Herbicide chemistry may not sound particularly inspiring. But in 1995, when Richard N. Trethewey heard a talk on how herbicides affect the metabolism of barley, he was struck by an idea. At the time, the chemical company BASF was using gas chromatography to characterize the metabolic effects of potential herbicides. Could this technique, Trethewey wondered, be expanded to profile everyday metabolism in plants?
Like many, Trethewey, then a biochemist at the Max Planck Institute of Molecular Plant Physiology in Golm, Germany, had hopes of engineering plants to grow in different environments, grow new drugs or simply grow better. The notion of metabolism was well understood: like people, plants take in nutrients (sun, water and air) and then metabolize, or transform, those nutrients into lots of other things (metabolites), from vitamins to defense toxins. But how does this chemical choreography play out?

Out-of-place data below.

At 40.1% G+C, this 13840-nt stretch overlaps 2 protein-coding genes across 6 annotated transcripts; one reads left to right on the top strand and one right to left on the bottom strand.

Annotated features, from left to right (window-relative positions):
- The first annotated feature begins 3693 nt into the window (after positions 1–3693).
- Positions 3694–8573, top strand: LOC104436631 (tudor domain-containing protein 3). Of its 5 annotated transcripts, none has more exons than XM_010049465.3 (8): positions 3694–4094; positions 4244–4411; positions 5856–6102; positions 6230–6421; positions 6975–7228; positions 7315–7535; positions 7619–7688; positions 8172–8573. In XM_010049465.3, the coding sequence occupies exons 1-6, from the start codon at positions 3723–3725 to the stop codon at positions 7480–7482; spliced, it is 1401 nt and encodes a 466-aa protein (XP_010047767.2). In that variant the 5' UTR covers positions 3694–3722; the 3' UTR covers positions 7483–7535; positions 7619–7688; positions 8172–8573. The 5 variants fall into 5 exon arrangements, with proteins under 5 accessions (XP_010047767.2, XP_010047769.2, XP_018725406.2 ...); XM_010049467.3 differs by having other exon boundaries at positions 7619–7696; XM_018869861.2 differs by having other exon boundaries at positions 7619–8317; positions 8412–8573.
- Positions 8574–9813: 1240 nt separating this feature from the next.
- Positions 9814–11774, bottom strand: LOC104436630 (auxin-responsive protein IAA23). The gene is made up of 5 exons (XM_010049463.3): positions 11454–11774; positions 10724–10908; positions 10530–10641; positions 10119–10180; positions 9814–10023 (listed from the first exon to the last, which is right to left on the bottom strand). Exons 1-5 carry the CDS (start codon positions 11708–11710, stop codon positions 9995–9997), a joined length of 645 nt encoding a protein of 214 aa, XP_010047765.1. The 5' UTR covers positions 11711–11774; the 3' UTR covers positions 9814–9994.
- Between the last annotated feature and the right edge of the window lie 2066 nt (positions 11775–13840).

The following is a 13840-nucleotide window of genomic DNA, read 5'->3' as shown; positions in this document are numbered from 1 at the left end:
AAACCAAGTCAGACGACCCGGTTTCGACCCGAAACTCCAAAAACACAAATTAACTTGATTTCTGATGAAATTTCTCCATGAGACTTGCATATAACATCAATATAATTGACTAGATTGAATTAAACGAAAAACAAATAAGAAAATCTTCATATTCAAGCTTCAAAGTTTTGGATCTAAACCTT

This article was originally published with the title Working Weeds.